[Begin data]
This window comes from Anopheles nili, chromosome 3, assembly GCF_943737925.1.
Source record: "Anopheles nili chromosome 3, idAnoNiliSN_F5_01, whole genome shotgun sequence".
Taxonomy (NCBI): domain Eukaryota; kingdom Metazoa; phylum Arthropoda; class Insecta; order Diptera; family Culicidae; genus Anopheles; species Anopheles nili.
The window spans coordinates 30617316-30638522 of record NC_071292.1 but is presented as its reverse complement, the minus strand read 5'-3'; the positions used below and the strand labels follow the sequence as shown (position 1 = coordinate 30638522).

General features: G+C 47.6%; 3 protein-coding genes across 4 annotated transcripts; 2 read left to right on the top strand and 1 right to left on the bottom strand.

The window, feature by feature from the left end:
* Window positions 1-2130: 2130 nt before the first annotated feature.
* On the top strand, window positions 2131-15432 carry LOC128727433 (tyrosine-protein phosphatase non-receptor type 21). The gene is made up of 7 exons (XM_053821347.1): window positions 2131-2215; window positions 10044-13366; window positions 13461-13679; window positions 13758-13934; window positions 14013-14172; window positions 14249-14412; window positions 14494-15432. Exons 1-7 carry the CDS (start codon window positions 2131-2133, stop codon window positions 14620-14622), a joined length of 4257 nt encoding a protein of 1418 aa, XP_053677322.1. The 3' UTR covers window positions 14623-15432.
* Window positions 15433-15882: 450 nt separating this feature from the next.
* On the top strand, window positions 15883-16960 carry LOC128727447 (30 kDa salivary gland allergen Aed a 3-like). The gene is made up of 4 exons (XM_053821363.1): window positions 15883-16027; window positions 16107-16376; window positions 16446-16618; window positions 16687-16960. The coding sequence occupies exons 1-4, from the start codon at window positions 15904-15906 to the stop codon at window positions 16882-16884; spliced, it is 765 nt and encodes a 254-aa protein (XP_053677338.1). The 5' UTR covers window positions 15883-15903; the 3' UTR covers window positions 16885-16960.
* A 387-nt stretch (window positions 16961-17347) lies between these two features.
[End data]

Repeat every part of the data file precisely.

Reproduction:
This window comes from Anopheles nili, chromosome 3, assembly GCF_943737925.1.
Source record: "Anopheles nili chromosome 3, idAnoNiliSN_F5_01, whole genome shotgun sequence".
Taxonomy (NCBI): domain Eukaryota; kingdom Metazoa; phylum Arthropoda; class Insecta; order Diptera; family Culicidae; genus Anopheles; species Anopheles nili.
The window spans coordinates 30617316-30638522 of record NC_071292.1 but is presented as its reverse complement, the minus strand read 5'-3'; the positions used below and the strand labels follow the sequence as shown (position 1 = coordinate 30638522).

General features: G+C 47.6%; 3 protein-coding genes across 4 annotated transcripts; 2 read left to right on the top strand and 1 right to left on the bottom strand.

The window, feature by feature from the left end:
* Window positions 1-2130: 2130 nt before the first annotated feature.
* On the top strand, window positions 2131-15432 carry LOC128727433 (tyrosine-protein phosphatase non-receptor type 21). The gene is made up of 7 exons (XM_053821347.1): window positions 2131-2215; window positions 10044-13366; window positions 13461-13679; window positions 13758-13934; window positions 14013-14172; window positions 14249-14412; window positions 14494-15432. Exons 1-7 carry the CDS (start codon window positions 2131-2133, stop codon window positions 14620-14622), a joined length of 4257 nt encoding a protein of 1418 aa, XP_053677322.1. The 3' UTR covers window positions 14623-15432.
* Window positions 15433-15882: 450 nt separating this feature from the next.
* On the top strand, window positions 15883-16960 carry LOC128727447 (30 kDa salivary gland allergen Aed a 3-like). The gene is made up of 4 exons (XM_053821363.1): window positions 15883-16027; window positions 16107-16376; window positions 16446-16618; window positions 16687-16960. The coding sequence occupies exons 1-4, from the start codon at window positions 15904-15906 to the stop codon at window positions 16882-16884; spliced, it is 765 nt and encodes a 254-aa protein (XP_053677338.1). The 5' UTR covers window positions 15883-15903; the 3' UTR covers window positions 16885-16960.
* A 387-nt stretch (window positions 16961-17347) lies between these two features.